The campaign against bank branch closures, which achieved the establishment of the current Senate inquiry into bank closures in regional Australia, has had a major victory.
Yesterday Westpac informed the Member for Kennedy Bob Katter and other local MPs that it had reversed its decision to close its branches in Gatton, Cloncurry, Ingham, and Tully in Queensland, as well as Denmark in WA, its Bank SA branch in Kingston SA, and Robinvale and Sale in Victoria.
Westpac’s statement to Bob Katter reads:
“As you are aware, we had paused the closure of the branches and have now decided to keep the branches open. This decision follows discussions with our customers and community leaders such as yourself. I hope this decision gives you and your community certainty.”
In a letter to the Senate inquiry, Westpac declined to appear at the next hearing next week in Cloncurry, and then revealed it had reversed its remaining regional branch closure plans.
Australian Citizens Party Research Director Robert Barwick said today that this Westpac announcement shows the importance of Parliament asserting its Constitutional authority over the banking system, especially when it comes to essential banking services for communities.
“Westpac only made this call because of the scrutiny it is coming under from the current Senate inquiry,” he said.
“Westpac was embarrassed at the 2 March hearing in Sale in Victoria, because they had to admit under questioning that the only time they had consulted with the town or the local Council on their decision to close the Sale branch was on the day of the hearing.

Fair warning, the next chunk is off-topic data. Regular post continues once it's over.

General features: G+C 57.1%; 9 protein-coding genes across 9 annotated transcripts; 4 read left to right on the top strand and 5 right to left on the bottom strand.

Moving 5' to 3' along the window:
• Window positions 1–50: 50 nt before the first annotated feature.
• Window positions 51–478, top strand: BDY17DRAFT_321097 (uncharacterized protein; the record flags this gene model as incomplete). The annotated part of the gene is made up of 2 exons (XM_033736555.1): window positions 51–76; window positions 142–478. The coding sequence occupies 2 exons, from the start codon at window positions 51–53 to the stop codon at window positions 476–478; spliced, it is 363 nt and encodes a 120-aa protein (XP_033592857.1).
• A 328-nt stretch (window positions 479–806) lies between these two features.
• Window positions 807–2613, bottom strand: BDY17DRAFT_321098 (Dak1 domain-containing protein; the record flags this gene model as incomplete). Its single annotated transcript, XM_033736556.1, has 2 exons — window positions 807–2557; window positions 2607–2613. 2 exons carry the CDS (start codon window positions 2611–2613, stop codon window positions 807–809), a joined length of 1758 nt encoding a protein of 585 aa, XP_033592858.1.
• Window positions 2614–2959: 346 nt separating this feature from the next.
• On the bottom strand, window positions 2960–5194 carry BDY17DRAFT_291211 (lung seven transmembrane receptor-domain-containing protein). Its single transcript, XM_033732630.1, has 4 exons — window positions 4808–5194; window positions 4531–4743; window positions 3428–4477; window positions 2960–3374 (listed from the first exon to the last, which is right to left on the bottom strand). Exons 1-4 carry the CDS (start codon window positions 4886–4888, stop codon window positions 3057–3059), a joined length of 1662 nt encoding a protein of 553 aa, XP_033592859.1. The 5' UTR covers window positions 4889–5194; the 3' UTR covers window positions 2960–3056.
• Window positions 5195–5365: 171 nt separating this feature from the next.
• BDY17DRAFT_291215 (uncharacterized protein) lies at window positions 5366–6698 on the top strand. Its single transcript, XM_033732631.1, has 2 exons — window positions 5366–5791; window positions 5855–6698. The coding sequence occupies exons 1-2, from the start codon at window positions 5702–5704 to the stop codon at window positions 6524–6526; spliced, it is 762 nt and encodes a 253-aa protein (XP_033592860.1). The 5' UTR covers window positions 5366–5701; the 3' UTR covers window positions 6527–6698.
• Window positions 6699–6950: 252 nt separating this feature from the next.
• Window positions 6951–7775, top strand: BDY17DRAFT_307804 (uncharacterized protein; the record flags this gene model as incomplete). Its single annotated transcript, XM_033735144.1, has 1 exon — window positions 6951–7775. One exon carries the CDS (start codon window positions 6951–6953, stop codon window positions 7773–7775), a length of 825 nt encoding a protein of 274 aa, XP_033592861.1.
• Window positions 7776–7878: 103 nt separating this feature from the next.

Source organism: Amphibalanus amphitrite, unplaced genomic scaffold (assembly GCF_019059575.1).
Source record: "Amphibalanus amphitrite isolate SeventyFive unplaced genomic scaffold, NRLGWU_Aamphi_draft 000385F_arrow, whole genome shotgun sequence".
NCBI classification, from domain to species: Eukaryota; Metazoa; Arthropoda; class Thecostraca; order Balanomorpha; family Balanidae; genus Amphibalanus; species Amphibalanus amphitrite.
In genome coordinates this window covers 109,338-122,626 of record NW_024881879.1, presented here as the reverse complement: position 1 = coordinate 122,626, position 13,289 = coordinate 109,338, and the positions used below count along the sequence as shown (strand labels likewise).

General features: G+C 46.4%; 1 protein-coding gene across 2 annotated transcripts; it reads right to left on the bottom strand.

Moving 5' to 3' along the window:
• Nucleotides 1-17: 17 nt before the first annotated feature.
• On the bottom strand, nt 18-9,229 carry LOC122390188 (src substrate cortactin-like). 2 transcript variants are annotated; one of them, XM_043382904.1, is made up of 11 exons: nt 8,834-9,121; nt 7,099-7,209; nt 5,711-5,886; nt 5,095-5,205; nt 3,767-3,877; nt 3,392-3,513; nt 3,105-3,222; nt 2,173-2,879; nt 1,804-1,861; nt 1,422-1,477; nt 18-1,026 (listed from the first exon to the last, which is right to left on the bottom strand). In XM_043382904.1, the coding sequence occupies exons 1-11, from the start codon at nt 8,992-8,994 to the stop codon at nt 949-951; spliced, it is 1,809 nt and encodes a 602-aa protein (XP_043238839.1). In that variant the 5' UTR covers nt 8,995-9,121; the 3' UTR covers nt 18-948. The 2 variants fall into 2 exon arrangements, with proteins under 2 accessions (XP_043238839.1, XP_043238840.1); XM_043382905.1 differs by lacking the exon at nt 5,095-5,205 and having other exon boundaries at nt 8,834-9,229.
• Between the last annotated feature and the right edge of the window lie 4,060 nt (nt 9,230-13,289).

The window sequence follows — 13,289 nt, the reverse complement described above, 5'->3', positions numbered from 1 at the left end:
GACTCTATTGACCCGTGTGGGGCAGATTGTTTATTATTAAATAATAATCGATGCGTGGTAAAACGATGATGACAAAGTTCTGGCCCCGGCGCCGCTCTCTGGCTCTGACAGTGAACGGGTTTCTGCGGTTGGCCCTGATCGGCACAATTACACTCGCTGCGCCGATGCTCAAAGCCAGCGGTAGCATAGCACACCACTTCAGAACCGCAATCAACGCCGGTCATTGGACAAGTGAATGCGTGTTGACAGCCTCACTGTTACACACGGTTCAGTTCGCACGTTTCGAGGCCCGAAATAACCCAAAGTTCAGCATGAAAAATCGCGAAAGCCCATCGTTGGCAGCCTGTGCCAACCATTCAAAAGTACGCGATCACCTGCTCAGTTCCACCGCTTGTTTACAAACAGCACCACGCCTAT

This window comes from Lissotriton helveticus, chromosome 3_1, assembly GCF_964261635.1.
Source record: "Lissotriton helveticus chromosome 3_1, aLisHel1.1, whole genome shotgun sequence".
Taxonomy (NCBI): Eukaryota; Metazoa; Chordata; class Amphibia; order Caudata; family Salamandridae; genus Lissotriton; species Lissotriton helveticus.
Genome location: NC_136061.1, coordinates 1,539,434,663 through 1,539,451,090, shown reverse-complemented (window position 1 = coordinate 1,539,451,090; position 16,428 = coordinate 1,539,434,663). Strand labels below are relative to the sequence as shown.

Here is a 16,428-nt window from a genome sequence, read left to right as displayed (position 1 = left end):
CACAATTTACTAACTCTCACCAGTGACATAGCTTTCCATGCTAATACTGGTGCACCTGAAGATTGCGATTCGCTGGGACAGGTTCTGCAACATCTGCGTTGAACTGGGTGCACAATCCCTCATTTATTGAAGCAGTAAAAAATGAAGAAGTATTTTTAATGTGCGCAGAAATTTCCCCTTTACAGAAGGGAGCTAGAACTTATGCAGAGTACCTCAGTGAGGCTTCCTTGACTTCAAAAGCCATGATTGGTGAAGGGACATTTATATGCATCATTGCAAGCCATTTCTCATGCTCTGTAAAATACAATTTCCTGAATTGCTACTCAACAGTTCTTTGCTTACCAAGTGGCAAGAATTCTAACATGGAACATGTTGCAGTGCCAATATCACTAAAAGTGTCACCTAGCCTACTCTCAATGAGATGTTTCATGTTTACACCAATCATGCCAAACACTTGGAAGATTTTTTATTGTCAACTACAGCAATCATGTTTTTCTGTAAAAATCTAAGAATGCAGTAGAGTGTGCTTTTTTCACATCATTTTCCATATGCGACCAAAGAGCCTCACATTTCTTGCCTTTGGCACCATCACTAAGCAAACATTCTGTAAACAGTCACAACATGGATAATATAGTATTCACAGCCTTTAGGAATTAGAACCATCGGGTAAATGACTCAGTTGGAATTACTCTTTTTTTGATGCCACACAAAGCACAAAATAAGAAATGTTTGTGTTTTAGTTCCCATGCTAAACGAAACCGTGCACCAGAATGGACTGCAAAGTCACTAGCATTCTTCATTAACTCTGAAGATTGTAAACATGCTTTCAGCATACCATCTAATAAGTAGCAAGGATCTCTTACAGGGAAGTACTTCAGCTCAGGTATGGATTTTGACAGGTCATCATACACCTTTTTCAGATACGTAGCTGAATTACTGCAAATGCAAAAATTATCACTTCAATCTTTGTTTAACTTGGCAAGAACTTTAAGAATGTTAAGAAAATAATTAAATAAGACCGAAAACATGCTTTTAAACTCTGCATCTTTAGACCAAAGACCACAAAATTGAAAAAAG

“Now, a week before the Senate inquiry is to hold hearings in Cloncurry and Ingham because Westpac is closing branches in those towns, Westpac suddenly announces it is no longer closing regional branches.
“This is the power of the Senate inquiry, using the authority of Parliament to subject the banks to real scrutiny.”
Robert Barwick said the reason the banks have closed so many branches to date is because too many politicians in the major parties believe in the neoliberal ideology that governments shouldn’t regulate private businesses.
“Banking self-regulation has been a miserable failure for the people who matter—bank customers”, he said.
“Banking has become a lawless sector, where the banks have come to think they can get away with anything, including a massive, coordinated social engineering campaign to force everyone into digital banking so the banks can increase their profits.
“However, when there are politicians in Parliament with spines who are prepared to take the banks on, like the Senators conducting this inquiry, it’s another matter entirely.
“Westpac and the other banks are feeling the pressure of scrutiny, and Westpac has responded.
“Even before completion, this inquiry has already saved regional towns.”
Barwick said despite the good news, Westpac’s decision should also make people mad.
“If Westpac can so easily reverse these closures, what is the justification for closing branches at all?” he demanded.
“Westpac admitted in the Sale hearing that profitability is not the reason for its branch closures—it has been closing profitable branches!
“The real reason is the major banks are all colluding to force all bank customers into digital banking, so they can extract even greater profits—from surveilling and monetising our transactions data; from taking a cut of all digital transactions; and from cutting the costs of branches and staff.
“They don’t care that they are exposing customers to the dangers of online scams, or making them vulnerable to power and communications failures, which are especially common in regional Australia.”
Robert Barwick said while Westpac’s decision was welcome, it underlined the need for the ACP’s policy of a government bank operating through post offices to force the major banks to compete on service, so Westpac doesn’t reverse its decision again after the inquiry is over.
He also noted the Senate inquiry has received well over 500 submissions, making it a major inquiry.